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HOW FACILITY SERVICE DOGS HELP CRIME VICTIMS IN COURT ROOMS


A lesser-known role service dogs can be trained to occupy is that of a facility dog. Partnered with its handler, a service dog can receive customized training for work in organizations such as the judicial system to provide comfort and stability to individuals in highly stressful court cases. A facility dog is basically a service or therapy dog that works within a specific type of organization to provide services in collaboration with their handler’s direction. Some more well-known facility dog roles are therapeutic partnerships with nursing homes, mental health care facilities, juvenile detention facilities, and prison systems. 

HISTORY OF CANINES ASSISTING IN COURTROOMS

In the last thirty years or so, court systems across the United States have begun to recognize the unique benefits of having facility service dogs available to provide support during difficult court cases. As early as 1989, trained dogs have been assisting victims of crimes to navigate difficult court cases with a greater feeling of security. In 2004 an organization named Canine Companions for Independence became the first known organization of its kind in the United States to specifically place a service dog for victim support purposes. This was a Labrador Retriever mix named Ellie who served in a prosecutor’s office based in Seattle, Washington. Several years later in 2012, this successful partnership helped to inspire the conception of Courthouse Dogs Foundation. By 2015, twenty-six states had developed programs where facility service and therapy dogs partnered with judicial systems to support crime victims. 

USE OF CANINE SUPPORT DOGS ABROAD 

In 2019, a prosecutor based in Southwest France named Frederic Almendros learned about the success stories occurring in Seattle, Washington court facility dog programs. He then took steps to have a service dog named Lol, who is a resident of a nearby fire station, provide official judicial support to crime victims. Lol is thought to be the first service animal to be used in this official capacity in Europe. As of 2021, Lol has provided support to a wide range of individuals in approximately eighty different criminal investigations. 

Lol’s participation in court cases with Frederic Almendros later instilled motivation in another family lawyer in France named Mustapha Yassfy, who persuaded his colleagues to give Lol a chance to help in their difficult cases. This experiment was found so beneficial that additional service dog relationships were added to their teams and other towns joined in such as Nevers and Nimes. An additional twenty court jurisdictions are projected to adopt the use of service dogs to their court systems by the end of 2022, including a prominent courthouse in Paris, Palais de Justice.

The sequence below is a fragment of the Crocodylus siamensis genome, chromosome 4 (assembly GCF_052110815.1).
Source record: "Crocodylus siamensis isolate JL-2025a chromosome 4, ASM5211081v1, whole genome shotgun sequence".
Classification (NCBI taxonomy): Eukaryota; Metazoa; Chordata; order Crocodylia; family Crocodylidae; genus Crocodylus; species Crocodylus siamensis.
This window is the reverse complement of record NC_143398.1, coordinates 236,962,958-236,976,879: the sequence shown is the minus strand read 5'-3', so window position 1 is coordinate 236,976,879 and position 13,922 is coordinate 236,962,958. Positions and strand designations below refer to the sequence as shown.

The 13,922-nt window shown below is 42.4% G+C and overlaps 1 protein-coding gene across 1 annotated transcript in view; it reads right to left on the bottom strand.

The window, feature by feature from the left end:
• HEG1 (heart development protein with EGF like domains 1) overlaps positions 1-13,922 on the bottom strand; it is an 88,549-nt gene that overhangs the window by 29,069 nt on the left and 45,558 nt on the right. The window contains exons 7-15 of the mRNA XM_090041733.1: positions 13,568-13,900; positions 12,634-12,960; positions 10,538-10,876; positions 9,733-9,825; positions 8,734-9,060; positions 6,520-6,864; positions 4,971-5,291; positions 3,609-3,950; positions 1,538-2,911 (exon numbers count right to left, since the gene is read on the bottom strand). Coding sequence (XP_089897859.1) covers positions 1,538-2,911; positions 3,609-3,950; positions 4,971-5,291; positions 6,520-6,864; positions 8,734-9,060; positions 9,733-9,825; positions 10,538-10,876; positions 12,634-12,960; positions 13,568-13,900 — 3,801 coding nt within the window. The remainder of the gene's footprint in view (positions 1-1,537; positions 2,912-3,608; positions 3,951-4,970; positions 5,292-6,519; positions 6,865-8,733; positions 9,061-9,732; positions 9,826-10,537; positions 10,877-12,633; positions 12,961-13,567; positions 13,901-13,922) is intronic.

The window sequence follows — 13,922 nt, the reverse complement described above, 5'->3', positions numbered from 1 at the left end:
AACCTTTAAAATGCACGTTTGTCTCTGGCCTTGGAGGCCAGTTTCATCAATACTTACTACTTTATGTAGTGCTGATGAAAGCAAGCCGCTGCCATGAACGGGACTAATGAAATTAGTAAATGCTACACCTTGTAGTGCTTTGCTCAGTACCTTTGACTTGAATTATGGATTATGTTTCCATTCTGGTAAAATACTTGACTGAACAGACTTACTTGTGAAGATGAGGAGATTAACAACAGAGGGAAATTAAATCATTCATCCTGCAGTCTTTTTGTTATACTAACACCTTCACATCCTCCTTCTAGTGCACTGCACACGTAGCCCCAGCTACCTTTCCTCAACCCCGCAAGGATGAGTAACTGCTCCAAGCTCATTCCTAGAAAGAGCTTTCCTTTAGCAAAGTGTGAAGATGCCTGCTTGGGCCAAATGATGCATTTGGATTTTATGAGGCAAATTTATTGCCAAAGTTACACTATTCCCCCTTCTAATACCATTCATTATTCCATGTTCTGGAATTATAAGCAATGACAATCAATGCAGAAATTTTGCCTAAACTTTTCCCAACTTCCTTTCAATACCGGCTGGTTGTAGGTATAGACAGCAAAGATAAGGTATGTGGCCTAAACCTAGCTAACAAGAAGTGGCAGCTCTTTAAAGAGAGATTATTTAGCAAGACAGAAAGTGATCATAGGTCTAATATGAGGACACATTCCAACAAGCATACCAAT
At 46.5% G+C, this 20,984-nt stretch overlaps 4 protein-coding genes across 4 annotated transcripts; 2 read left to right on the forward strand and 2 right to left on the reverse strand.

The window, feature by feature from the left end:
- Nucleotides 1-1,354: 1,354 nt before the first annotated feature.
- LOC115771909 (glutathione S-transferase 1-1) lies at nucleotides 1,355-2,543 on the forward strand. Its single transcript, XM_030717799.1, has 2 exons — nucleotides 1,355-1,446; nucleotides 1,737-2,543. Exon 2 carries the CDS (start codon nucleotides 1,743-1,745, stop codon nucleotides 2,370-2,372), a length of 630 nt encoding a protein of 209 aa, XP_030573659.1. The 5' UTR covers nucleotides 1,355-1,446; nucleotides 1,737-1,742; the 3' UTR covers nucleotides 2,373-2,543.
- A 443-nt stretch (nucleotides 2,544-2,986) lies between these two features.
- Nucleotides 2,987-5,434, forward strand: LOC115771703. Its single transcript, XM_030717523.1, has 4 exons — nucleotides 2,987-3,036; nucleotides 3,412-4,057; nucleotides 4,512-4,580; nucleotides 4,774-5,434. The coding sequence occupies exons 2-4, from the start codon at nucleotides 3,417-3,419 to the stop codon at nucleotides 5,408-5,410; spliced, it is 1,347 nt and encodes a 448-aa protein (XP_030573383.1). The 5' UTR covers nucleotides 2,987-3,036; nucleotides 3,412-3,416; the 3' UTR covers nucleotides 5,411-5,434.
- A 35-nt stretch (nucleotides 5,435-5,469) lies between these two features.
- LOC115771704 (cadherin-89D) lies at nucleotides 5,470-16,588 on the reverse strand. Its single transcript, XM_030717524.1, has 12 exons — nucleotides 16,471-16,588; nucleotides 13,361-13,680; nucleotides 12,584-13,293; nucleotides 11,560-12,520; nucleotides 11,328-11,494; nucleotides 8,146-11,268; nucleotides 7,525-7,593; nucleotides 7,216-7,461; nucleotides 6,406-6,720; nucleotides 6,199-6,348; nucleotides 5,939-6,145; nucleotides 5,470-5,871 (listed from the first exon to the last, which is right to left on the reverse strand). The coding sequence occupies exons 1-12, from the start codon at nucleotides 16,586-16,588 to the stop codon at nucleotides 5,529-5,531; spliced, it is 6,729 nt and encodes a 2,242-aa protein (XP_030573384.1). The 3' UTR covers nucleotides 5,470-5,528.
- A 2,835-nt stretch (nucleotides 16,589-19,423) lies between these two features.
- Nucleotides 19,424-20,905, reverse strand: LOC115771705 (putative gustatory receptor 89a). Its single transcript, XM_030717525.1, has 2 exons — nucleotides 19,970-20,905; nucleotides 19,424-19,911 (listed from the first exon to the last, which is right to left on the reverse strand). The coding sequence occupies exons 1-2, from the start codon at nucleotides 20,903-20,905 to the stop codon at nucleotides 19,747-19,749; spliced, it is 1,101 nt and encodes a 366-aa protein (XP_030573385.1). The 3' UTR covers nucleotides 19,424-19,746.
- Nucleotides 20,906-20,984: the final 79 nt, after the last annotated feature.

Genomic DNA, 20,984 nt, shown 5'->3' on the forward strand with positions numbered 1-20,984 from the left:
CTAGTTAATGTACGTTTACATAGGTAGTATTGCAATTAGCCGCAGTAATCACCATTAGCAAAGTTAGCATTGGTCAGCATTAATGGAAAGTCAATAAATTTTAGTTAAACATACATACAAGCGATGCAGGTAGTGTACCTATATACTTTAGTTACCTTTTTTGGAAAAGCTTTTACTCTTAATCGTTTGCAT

The next step that advocates of these skilled service animals have their eyes on is opening facility service dog programs to government backing and funding. Presently, politicians in France are working on pushing a bill through parliament to create formal judicial recognition for the benefits of these service animals. The success of this bill could lead to dedicated funding to service dog training and help court systems across France obtain better access to service dogs. 

What Do Service Dogs Do in the Courtroom?

Having a calm service dog sitting close to a victim of a crime in a courtroom when participating in a stressful trial or when they need to be in the same room as their attacker in a court proceeding can help an individual manage the inevitable stress of their difficult circumstances. Anecdotes from numerous legal teams and their clients have demonstrated that a service dog’s presence in difficult cases can assist in boosting courtroom morale, increasing a victim’s sense of security, as well as influence an individual’s courage or willingness to testify in highly stressful courtroom situations. Outcomes have shown time and time again in difficult court cases across the country, especially involving circumstances such as violence and various forms of abuse, that having a service dog present to support a victim/or victims has proven invaluable to those who are suffering. The rapid national expansion, as well as international expansion of the use of service dogs in the judicial system, demonstrates the great value communities are finding in the unique qualities found in service dogs.

While New Life K9s primarily focuses on service dogs for veterans and first responders, we have placed service dogs with facilities such as fire stations and universities. If you or your organization are interested in applying for a facility dog please email us at newlife@newlifek9s.org.

Help save lives and donate to our cause!

New Life K9s places service dogs with veterans and first responders with PTSD at no cost to the veterans and first responders.

References:

  1. AKA Staff. (2018, January 22). Courthouse Canines: Therapy Dogs Take the Stand. American Kennel Club.https://www.akc.org/expert-advice/lifestyle/courthouse-canines-therapy-dogs-take-the-stand/  

  2. Bockman, C. (2021, June 20). French court dog helps soothe anxious victims of crime. BBC News. https://www.bbc.com/news/world-europe-57481565.  

  3. Facility Dogs. Service Dogs for America. (n.d.). https://www.servicedogsforamerica.org/facility-dogs/  

  4. History. Courthouse Dogs® Foundation. (n.d.). https://courthousedogs.org/about-us/history/

  5. Wallick, R. (2008, October 1). Dogs in the Courtroom. The Bark. https://thebark.com/content/dogs-courtroom  

  6. Walsen, D., (2021) A courthouse facility dog. [ONLINE]. Available at: https://en.wikipedia.org/wiki/Courthouse_facility_dog#/media/File:AstroCourthouseFacilityDog.jpg [Accessed 1 July 2021].

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